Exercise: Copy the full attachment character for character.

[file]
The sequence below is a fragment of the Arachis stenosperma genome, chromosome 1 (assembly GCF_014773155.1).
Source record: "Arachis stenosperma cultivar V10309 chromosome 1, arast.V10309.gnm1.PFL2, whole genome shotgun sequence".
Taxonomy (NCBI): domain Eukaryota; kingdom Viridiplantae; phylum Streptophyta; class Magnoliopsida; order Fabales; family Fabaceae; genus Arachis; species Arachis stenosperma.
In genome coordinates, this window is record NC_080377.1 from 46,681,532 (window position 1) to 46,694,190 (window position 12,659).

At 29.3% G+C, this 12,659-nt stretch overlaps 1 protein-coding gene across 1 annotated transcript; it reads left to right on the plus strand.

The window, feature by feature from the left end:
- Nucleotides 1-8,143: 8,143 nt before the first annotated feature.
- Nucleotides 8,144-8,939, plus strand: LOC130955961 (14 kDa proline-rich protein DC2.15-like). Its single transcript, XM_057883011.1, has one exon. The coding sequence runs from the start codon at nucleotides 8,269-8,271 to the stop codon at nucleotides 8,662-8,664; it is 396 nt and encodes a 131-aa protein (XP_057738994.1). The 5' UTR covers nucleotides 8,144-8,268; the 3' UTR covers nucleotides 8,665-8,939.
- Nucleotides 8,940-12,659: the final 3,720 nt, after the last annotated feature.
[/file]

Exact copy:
The sequence below is a fragment of the Arachis stenosperma genome, chromosome 1 (assembly GCF_014773155.1).
Source record: "Arachis stenosperma cultivar V10309 chromosome 1, arast.V10309.gnm1.PFL2, whole genome shotgun sequence".
Taxonomy (NCBI): domain Eukaryota; kingdom Viridiplantae; phylum Streptophyta; class Magnoliopsida; order Fabales; family Fabaceae; genus Arachis; species Arachis stenosperma.
In genome coordinates, this window is record NC_080377.1 from 46,681,532 (window position 1) to 46,694,190 (window position 12,659).

At 29.3% G+C, this 12,659-nt stretch overlaps 1 protein-coding gene across 1 annotated transcript; it reads left to right on the plus strand.

The window, feature by feature from the left end:
- Nucleotides 1-8,143: 8,143 nt before the first annotated feature.
- Nucleotides 8,144-8,939, plus strand: LOC130955961 (14 kDa proline-rich protein DC2.15-like). Its single transcript, XM_057883011.1, has one exon. The coding sequence runs from the start codon at nucleotides 8,269-8,271 to the stop codon at nucleotides 8,662-8,664; it is 396 nt and encodes a 131-aa protein (XP_057738994.1). The 5' UTR covers nucleotides 8,144-8,268; the 3' UTR covers nucleotides 8,665-8,939.
- Nucleotides 8,940-12,659: the final 3,720 nt, after the last annotated feature.